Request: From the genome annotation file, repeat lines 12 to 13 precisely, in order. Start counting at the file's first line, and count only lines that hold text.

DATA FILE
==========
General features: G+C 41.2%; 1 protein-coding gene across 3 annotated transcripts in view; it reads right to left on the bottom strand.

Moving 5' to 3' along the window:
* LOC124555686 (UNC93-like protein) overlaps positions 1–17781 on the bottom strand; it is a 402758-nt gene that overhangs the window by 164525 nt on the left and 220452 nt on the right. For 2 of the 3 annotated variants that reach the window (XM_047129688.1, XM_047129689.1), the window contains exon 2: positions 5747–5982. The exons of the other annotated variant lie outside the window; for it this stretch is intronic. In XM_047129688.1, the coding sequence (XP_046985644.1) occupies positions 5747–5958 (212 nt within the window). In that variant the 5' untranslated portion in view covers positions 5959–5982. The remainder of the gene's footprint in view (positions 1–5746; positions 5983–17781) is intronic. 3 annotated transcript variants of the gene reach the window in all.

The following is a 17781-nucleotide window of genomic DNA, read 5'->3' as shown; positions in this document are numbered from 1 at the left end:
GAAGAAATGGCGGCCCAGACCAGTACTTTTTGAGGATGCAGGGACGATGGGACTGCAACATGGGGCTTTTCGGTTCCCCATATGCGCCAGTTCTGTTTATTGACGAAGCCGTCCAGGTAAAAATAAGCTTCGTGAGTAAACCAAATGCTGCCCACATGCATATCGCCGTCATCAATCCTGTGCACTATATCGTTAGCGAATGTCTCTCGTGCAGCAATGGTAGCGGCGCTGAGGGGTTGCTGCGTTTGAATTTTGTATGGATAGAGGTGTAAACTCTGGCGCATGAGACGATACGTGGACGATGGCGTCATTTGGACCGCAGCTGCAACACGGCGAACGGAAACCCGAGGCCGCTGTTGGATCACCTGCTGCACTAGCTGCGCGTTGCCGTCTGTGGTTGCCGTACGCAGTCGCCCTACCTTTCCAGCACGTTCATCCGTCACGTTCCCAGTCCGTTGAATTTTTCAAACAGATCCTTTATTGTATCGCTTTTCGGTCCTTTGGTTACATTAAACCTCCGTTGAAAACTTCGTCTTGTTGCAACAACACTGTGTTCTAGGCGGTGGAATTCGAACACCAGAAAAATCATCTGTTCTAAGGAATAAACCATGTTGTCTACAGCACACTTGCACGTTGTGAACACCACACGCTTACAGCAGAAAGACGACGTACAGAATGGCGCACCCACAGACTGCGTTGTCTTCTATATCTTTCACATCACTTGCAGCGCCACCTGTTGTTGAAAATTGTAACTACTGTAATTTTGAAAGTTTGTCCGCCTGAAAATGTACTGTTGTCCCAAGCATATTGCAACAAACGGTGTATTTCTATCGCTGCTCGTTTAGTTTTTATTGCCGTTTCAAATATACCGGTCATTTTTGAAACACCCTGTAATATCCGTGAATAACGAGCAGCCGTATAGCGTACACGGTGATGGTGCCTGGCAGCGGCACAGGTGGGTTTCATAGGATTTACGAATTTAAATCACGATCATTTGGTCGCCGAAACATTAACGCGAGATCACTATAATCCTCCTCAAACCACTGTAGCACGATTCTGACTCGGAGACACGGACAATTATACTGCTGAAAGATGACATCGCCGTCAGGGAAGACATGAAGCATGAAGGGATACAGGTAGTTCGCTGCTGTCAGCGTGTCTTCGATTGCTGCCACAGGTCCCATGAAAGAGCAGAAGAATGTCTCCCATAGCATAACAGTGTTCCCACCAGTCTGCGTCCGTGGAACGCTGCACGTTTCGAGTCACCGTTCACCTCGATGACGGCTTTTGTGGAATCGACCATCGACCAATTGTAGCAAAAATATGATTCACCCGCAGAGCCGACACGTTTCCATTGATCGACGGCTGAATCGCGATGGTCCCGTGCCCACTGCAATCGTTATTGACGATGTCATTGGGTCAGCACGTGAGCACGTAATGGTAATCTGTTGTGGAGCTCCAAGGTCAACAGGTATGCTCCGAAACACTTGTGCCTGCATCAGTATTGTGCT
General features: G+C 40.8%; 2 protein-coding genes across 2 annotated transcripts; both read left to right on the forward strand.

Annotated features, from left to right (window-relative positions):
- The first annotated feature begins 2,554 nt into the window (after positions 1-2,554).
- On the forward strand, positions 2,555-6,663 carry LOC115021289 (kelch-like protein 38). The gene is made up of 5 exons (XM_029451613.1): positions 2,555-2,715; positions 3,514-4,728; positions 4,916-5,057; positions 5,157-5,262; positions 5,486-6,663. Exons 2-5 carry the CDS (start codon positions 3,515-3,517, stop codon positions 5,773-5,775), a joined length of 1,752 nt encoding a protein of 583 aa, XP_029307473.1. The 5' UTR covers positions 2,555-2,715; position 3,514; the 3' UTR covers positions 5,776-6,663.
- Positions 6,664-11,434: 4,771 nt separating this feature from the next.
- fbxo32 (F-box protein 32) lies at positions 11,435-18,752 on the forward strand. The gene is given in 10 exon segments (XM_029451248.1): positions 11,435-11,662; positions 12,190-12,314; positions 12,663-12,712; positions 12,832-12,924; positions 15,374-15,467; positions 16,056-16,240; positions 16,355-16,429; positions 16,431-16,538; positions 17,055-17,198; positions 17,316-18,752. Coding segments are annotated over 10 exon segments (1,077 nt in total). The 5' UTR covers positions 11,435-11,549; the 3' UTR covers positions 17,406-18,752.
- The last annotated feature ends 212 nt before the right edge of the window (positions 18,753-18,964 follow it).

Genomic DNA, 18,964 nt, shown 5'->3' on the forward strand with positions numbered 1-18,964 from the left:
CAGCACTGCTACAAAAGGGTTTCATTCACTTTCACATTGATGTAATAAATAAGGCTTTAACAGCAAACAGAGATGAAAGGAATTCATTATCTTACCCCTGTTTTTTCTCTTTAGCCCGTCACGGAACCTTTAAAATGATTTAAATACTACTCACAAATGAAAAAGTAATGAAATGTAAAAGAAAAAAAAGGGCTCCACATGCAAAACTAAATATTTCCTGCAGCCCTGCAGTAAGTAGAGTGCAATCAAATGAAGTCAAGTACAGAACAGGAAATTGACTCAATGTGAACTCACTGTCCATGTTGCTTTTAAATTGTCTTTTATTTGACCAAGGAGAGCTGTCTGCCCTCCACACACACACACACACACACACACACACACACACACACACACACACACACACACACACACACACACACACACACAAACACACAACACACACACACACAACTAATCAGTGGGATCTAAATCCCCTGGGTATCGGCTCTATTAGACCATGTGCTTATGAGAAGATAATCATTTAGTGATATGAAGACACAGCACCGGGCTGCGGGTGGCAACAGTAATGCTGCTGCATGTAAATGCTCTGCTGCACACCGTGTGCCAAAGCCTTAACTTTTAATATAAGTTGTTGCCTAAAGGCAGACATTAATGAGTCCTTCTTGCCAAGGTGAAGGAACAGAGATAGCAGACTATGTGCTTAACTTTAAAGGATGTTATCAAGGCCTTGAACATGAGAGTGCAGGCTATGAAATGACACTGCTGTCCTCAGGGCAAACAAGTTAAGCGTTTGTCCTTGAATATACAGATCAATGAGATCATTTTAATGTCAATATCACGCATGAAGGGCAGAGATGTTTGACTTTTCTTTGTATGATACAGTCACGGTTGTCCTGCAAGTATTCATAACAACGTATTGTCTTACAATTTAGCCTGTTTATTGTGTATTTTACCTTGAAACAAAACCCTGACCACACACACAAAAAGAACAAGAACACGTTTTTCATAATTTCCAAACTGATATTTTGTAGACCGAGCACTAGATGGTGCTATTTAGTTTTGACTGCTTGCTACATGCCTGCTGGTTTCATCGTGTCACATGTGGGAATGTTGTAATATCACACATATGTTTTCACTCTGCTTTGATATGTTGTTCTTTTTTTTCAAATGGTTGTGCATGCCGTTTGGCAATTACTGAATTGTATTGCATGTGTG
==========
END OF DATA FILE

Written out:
- The last annotated feature ends 212 nt before the right edge of the window (positions 18,753-18,964 follow it).

Genomic DNA, 18,964 nt, shown 5'->3' on the forward strand with positions numbered 1-18,964 from the left: